The 2014 version, however, gave a go to GSTDSA and instead stipulated that the GST Council ‘may decide about the modalities to resolve disputes arising out its recommendations’. It is noteworthy to observe that the membership of GST Council comprise of representatives of centre and the state entrusted with a policy-framing role in relation to the broader design of GST. In summary, the adjudicatory process (under the 2011 Bill) for settlement of GST-related disputes was replaced by a political process (in the 2014 Bill) in as much as GST Council is represented by the executive arm of governments. The rationale for such shift as documented in the 73rd Report of the Parliament’s Standing Committee (August 2013) notes that the GSTDSA was opposed by most states as they perceived GSTDSA ‘shall have powers of overriding the supremacy of Parliament and the state legislatures’ which in turn ‘shall affect the fiscal autonomy of the states’. There were arguments for and against GSTDSA on principles of natural justice ‘nobody should be Judge in its own cause’ so as to impress upon the need for such an authority. Despite an assurance from the then Attorney General ‘notwithstanding the decision on the DSA, the ultimate control over finance will always be that of the legislatures’, the standing committee in its wisdom recommended its omission from the GST design.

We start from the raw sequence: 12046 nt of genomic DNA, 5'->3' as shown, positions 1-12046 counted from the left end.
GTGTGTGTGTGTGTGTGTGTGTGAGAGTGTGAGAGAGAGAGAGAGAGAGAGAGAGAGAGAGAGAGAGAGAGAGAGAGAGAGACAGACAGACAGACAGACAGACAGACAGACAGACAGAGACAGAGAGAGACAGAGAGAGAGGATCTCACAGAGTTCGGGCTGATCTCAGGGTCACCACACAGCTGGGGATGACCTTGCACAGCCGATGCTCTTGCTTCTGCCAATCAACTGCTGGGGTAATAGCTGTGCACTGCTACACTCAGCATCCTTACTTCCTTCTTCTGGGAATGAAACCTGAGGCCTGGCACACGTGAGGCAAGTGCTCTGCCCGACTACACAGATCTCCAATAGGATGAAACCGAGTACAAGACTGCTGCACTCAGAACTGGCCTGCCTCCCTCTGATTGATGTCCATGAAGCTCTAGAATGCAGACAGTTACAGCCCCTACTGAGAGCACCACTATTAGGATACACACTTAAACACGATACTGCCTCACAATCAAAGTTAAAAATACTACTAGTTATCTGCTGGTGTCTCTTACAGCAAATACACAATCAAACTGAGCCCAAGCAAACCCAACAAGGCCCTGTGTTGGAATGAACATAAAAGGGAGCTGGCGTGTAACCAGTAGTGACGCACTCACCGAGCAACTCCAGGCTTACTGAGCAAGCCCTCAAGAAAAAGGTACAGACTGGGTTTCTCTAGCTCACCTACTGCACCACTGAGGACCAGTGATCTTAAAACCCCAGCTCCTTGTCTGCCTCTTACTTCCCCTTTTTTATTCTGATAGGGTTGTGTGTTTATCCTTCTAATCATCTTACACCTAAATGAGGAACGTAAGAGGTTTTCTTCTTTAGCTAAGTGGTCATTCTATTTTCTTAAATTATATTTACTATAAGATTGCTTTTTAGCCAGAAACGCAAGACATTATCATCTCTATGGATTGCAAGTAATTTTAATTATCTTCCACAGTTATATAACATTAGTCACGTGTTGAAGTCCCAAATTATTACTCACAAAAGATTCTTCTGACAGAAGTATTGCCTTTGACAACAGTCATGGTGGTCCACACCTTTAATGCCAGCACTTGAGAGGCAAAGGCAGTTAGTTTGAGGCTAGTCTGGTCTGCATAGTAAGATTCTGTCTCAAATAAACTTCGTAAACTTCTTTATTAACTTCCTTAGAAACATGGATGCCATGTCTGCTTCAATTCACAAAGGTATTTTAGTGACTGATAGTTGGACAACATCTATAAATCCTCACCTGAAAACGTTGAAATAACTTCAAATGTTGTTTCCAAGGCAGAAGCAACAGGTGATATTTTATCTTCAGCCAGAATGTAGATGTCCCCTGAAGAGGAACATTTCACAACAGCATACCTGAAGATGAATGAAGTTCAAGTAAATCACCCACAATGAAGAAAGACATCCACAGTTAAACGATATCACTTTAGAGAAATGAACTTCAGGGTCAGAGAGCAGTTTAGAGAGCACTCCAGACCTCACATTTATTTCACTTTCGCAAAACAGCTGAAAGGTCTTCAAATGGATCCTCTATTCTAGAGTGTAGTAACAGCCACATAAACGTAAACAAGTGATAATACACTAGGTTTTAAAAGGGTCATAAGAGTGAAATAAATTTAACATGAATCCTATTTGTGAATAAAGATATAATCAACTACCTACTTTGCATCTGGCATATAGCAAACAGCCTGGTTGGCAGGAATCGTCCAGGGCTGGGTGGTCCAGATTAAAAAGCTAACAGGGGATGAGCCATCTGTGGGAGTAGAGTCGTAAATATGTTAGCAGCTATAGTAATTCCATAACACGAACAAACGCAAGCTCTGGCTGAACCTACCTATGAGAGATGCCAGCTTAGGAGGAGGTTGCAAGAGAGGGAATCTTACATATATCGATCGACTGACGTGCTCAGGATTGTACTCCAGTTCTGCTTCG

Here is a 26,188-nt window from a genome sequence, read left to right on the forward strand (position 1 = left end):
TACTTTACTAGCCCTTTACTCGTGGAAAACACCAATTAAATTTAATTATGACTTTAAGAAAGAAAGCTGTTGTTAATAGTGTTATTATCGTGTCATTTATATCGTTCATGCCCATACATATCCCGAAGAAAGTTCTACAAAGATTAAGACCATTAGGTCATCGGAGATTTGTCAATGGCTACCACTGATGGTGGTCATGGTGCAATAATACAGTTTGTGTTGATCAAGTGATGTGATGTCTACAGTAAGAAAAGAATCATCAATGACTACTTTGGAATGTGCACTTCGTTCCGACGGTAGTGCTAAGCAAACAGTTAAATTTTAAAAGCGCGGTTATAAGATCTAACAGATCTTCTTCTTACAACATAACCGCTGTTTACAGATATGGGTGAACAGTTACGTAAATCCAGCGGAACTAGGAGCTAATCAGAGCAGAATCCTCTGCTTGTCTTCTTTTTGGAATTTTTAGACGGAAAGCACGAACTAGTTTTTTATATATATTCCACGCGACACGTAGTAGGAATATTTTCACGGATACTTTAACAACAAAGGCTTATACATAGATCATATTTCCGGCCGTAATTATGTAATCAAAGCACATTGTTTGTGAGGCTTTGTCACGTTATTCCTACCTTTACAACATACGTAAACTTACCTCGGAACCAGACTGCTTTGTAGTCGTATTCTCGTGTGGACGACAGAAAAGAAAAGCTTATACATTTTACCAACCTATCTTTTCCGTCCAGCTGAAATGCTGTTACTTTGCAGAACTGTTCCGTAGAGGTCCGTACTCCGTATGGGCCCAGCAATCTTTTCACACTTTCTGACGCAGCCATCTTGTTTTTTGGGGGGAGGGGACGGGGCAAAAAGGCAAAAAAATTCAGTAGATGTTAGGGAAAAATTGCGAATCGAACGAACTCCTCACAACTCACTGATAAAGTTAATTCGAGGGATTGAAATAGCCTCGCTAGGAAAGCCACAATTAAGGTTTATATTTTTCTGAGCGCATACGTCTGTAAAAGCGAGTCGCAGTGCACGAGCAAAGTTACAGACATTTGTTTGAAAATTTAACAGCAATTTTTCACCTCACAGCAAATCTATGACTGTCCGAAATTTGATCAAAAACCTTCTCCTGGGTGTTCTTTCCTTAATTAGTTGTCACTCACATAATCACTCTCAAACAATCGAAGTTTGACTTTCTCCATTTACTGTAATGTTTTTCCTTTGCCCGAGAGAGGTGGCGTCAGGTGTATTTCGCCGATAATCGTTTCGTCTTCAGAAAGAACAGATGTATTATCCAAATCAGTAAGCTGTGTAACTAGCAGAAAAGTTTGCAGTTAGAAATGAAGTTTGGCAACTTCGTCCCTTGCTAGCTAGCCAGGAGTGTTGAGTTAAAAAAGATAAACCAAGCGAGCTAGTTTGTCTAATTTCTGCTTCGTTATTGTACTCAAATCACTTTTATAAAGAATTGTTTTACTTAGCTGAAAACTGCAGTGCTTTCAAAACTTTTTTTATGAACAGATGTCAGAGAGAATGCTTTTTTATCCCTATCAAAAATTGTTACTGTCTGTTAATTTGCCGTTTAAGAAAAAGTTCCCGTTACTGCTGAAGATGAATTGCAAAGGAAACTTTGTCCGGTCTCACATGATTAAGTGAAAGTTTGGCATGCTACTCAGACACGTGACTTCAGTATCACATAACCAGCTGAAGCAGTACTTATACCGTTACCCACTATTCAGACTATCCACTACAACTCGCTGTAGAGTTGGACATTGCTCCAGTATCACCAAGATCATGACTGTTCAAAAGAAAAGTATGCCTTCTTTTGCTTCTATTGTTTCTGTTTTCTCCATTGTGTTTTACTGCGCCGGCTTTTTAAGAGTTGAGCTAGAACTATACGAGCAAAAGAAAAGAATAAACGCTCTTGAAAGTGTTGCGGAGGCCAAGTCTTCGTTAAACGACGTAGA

The 2014 version of the new government invited concerns (from the opposition) arguing that getting GST Council to decide on disputes will lead to ‘confusion’ and given the political complexities, ‘decisions will not be objective’. This was reiterated before the Rajya Sabha’s Select Committee. In 2015 interestingly, the Government represented before the Committee that the expression ‘modalities’ referred to in the 2014 version ‘could include any dispute resolution mechanism which could be negotiation, mediation, arbitration or even a judicial authority as deemed appropriate by the GST Council’. It was further submitted ‘GST Council shall … not be resolving the dispute but decide on the modalities for resolving the dispute’. The select committee relying on the basis that ‘the GST Council shall decide only the ‘modalities’ to resolve disputes, did not agree to recommend inclusion of Article 279B’ of the 2011 version, dealing with GSTDSA.
Amendments to the 2014 version, which have been accepted by Parliament, bring the 2016 Bill in sharp contrast to the 2014 version. It is now provided that the GST Council ‘shall establish a mechanism to adjudicate any dispute’ between the centre and the state or amongst the states, ‘arising out of the recommendations of the Council or implementation thereof’. Explaining the raison d’être of the change, FM Jaitley on August 3 reflected upon the agreement amongst the political parties and remarked ‘disputes would be resolved in the GST Council itself and if the Council cannot resolve’, it would refer the matter to an adequate Disputes Redressal Mechanism, which the Council itself would set up.